Modernism Before Modernism

It’s been on my mind for a while to do yet another little project, though this one’s probably a bit longer and more open-ended than any of my other projects (but at least it should encourage me to read a few books that, in truth, I really do want to read). This one (as its title suggests) is based on a premise (perhaps self-evident, I don’t know) that modernism wasn’t really a break from anything – wasn’t, as some say, an attempt to revolutionise art in the same way that science would being revolutionised; – wasn’t, a way of mirroring this “complex” modern world of ours in art – the inherently false proposition: if the bases of our lives have changed, then the basis of our art must change as well. In fact, if modernism is anything, it is perhaps only the codification of an avant-garde spirit which has always resided in our most accomplished writers. This is going to be my proposition anyway.

But before we start an investigation into Modernism Before Modernism, I supposed we’re going to have decide two things: what exactly is modernism, and when did it begin? – Well, to take the question of the date first: modernism began roughly around 300B.C. (so, about a century and a half after post-modernism then) with the work of Callimachus and his Alexandrian cohorts, what with their focussing on the everyday lives of epic heroes; – but overlooking this, I guess probably about 1870 (largely in France, and not reaching the English-language world, seemingly, until considerably later – probably about 1910). – But as to what modernism is, ah! – this will be my downfall, since all these artistic movements like to remain vague and indefinable (I can already foresee the objection: but that isn’t what modernism is at all; he is merely constructing some sort of straw man argument), so I will just content myself with some vague notions of my own:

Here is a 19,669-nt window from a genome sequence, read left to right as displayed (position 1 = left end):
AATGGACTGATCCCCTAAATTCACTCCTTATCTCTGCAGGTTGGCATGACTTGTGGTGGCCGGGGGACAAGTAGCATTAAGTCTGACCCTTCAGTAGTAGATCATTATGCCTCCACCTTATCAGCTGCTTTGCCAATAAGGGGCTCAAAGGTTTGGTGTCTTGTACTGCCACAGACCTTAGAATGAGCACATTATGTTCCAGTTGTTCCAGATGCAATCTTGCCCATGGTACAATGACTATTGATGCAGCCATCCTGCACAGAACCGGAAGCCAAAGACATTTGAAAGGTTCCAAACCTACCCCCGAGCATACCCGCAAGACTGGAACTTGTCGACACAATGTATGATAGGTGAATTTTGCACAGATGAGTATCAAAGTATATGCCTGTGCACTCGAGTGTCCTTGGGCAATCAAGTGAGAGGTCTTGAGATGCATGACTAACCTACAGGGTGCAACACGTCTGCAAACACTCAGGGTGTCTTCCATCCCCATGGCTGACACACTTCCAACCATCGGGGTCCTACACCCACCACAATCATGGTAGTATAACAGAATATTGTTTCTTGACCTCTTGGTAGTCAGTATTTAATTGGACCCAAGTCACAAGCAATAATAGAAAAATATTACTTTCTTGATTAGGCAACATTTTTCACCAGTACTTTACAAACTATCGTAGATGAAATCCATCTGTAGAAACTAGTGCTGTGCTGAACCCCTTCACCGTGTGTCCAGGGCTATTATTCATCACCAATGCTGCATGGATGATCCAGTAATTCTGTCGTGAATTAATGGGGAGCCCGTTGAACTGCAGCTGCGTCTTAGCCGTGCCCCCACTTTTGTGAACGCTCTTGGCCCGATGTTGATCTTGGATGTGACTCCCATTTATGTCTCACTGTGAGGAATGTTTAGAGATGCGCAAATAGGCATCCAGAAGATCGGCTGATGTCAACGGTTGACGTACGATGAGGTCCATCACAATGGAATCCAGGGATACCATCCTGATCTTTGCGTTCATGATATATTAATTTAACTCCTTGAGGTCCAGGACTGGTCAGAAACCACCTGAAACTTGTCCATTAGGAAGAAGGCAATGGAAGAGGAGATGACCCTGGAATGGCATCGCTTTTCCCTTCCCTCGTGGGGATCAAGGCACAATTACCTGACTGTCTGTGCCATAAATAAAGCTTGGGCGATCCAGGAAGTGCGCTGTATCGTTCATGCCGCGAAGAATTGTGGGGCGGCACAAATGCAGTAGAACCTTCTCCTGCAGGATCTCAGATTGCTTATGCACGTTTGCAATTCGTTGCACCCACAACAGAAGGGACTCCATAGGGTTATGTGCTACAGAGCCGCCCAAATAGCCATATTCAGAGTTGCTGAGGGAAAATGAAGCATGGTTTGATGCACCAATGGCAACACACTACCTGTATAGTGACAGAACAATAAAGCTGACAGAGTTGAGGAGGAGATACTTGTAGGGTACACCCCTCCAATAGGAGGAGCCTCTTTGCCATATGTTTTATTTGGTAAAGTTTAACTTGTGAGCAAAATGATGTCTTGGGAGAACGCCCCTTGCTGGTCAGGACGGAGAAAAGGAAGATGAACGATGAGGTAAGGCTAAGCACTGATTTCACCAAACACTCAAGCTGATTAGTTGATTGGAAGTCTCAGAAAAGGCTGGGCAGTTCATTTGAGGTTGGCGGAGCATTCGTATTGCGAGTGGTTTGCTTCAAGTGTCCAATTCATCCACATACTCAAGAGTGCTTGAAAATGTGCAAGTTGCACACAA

• A will to produce “something completely different” / a rejection of tradition
  • An interest in interiority / psychology
  • An exploration of the possibilities of form

(Feel free to put forward more criteria)

Anyway, as I say, really it’s just an excuse to get on with, and perhaps be recommended, some books that should perhaps be recognised a little more than for being “precursors” of modernism. Here’s my list, to start with:

  • The Pillow Book, by Seo Shonagon (965)
  • Hypnerotomachia Poliphili, by Francesco Colonna (probably) (c15th)
  • The Unfortunate Traveller, and Other Works, by Thomas Nashe (late c16th)
  • The Life and Opinions of Tristam Shandy, by Laurence Sterne (1759-68)
  • The Sorrows of Young Werther, by Johann Wolfgang von Goethe (1774)
  • Elective Affinities, by Johann Wolfgang von Goethe (1809)
  • Various Stories, by Heinrich von Kleist (early c19th)
  • The Life and Opinions of the Tomcat Murr, by E T A Hoffmann (1820)
  • Love, by Stendhal (1822)
  • Sartor Resartus, or The Life and Opinions of Herr Teufelsdröckh, by Thomas Carlyle (1831)
  • The Life of Henry Brulard, Stendhal (1835-1836)
  • Lenz, by Georg Büchner (1836)
  • Green Henry, by Gottfried Keller (1854-1855)
  • Maldoror, by Le Comte de Lautrémont (1868-9)
  • Marius the Epicurean, His Sensations and Ideas, by Walter Pater (1885)

(And sundry other c19th German works, no doubt).


4 thoughts on “Modernism Before Modernism

  1. This going back a bit I know, but did you ever read any of the threatened von Kleist?

  2. Hmm, I might have. It depends whether I’d already read what I’ve read before I wrote this post. I’ve read The Marquise of O, and a few of the shorter stories. – I might read some more very soon though: it’s a book I’m always on the point of picking up again because, once Michael Kohlhaas is out the way, it would be quite quick to finish.

    The Marquise of O was ok, as I remember. People seem to consider it a perplexing tale, it remaining somewhat uncertain what actually occurred – but I couldn’t help wondering, perhaps it was just badly thought through by Kleist.

    Looking at the above list, I haven’t really read many of these: Werther, Lenz, half of Love and Tristram Shandy and a few bits out of others. Not that I haven’t come across many more suggestions since then: not least, The Ring and the Book by Robert Browning, which I’ve just vaguely begun.

  3. I bought a copy of Michael Kohlhaas recently, without knowing much about it or Kleist.

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